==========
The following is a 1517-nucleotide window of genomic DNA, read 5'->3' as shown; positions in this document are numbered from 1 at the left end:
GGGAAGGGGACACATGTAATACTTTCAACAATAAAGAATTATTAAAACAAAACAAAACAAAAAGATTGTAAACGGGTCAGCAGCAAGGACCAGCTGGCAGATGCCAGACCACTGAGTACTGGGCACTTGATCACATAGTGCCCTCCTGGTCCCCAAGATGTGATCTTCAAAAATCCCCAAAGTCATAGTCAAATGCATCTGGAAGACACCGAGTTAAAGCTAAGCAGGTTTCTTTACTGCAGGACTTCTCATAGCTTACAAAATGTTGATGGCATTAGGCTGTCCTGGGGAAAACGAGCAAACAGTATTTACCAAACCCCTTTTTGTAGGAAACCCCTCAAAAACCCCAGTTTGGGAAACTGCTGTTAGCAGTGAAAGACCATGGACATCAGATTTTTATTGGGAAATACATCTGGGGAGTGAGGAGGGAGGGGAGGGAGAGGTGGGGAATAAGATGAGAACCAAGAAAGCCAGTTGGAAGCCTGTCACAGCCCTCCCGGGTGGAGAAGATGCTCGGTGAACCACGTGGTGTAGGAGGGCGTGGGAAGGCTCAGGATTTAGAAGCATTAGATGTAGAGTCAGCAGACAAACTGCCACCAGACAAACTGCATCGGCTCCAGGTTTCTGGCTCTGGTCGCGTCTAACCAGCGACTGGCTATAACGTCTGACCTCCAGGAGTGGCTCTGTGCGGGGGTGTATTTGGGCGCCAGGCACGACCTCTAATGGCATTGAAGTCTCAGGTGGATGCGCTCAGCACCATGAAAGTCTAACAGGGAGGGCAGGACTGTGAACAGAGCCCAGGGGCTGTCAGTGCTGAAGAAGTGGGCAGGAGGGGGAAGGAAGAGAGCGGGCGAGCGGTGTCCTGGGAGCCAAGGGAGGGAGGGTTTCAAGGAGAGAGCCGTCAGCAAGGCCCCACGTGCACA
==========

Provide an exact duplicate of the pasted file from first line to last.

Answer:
The following is a 1517-nucleotide window of genomic DNA, read 5'->3' as shown; positions in this document are numbered from 1 at the left end:
GGGAAGGGGACACATGTAATACTTTCAACAATAAAGAATTATTAAAACAAAACAAAACAAAAAGATTGTAAACGGGTCAGCAGCAAGGACCAGCTGGCAGATGCCAGACCACTGAGTACTGGGCACTTGATCACATAGTGCCCTCCTGGTCCCCAAGATGTGATCTTCAAAAATCCCCAAAGTCATAGTCAAATGCATCTGGAAGACACCGAGTTAAAGCTAAGCAGGTTTCTTTACTGCAGGACTTCTCATAGCTTACAAAATGTTGATGGCATTAGGCTGTCCTGGGGAAAACGAGCAAACAGTATTTACCAAACCCCTTTTTGTAGGAAACCCCTCAAAAACCCCAGTTTGGGAAACTGCTGTTAGCAGTGAAAGACCATGGACATCAGATTTTTATTGGGAAATACATCTGGGGAGTGAGGAGGGAGGGGAGGGAGAGGTGGGGAATAAGATGAGAACCAAGAAAGCCAGTTGGAAGCCTGTCACAGCCCTCCCGGGTGGAGAAGATGCTCGGTGAACCACGTGGTGTAGGAGGGCGTGGGAAGGCTCAGGATTTAGAAGCATTAGATGTAGAGTCAGCAGACAAACTGCCACCAGACAAACTGCATCGGCTCCAGGTTTCTGGCTCTGGTCGCGTCTAACCAGCGACTGGCTATAACGTCTGACCTCCAGGAGTGGCTCTGTGCGGGGGTGTATTTGGGCGCCAGGCACGACCTCTAATGGCATTGAAGTCTCAGGTGGATGCGCTCAGCACCATGAAAGTCTAACAGGGAGGGCAGGACTGTGAACAGAGCCCAGGGGCTGTCAGTGCTGAAGAAGTGGGCAGGAGGGGGAAGGAAGAGAGCGGGCGAGCGGTGTCCTGGGAGCCAAGGGAGGGAGGGTTTCAAGGAGAGAGCCGTCAGCAAGGCCCCACGTGCACA